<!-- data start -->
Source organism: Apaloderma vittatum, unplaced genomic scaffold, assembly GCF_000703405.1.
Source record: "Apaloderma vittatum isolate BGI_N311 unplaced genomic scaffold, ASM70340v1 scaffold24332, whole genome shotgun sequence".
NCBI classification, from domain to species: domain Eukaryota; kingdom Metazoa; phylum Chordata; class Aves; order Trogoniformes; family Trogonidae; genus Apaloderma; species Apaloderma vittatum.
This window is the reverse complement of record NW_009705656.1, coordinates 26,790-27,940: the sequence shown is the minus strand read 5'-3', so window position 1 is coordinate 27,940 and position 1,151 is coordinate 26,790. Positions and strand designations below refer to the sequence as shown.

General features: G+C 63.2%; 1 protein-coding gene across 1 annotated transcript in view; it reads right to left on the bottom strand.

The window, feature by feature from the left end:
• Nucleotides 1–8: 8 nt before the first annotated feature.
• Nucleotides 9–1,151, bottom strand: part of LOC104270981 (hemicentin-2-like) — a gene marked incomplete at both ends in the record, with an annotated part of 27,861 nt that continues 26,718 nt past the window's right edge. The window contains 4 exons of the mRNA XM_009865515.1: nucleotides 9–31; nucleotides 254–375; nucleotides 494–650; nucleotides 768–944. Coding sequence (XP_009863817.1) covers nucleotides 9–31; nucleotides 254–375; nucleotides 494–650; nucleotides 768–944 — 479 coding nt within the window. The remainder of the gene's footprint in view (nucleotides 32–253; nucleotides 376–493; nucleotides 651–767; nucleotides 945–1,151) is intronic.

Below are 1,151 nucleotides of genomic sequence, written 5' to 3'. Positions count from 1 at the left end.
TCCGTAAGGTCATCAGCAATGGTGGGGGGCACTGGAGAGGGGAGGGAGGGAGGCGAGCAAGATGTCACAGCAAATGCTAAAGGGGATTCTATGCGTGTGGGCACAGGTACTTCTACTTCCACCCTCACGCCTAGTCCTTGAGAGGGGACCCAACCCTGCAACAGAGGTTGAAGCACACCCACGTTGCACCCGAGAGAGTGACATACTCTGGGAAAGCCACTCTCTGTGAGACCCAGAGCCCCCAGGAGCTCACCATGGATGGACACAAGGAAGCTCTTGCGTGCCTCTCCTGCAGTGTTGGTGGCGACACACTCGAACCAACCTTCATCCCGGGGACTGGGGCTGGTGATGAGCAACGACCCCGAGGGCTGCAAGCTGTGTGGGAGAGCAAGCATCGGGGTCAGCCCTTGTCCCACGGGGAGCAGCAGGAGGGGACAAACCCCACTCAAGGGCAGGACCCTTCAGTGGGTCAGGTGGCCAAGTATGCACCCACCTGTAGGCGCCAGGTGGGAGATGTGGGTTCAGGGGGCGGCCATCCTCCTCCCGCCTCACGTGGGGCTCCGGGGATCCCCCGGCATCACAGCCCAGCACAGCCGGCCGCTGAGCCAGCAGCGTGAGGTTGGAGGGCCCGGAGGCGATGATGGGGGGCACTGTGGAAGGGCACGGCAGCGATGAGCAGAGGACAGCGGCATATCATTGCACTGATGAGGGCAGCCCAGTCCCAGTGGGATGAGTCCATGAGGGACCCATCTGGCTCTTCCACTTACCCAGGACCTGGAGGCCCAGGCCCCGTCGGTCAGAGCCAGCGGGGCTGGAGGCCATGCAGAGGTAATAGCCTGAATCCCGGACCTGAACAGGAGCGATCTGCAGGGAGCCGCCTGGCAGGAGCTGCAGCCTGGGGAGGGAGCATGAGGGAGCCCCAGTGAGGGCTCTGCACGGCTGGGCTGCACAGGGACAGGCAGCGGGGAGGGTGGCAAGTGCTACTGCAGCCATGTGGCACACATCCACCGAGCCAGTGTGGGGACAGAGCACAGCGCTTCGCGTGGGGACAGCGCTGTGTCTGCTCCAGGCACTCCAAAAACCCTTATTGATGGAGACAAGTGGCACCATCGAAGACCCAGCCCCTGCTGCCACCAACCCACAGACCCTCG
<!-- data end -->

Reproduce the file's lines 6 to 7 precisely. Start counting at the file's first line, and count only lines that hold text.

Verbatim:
The window, feature by feature from the left end:
• Nucleotides 1–8: 8 nt before the first annotated feature.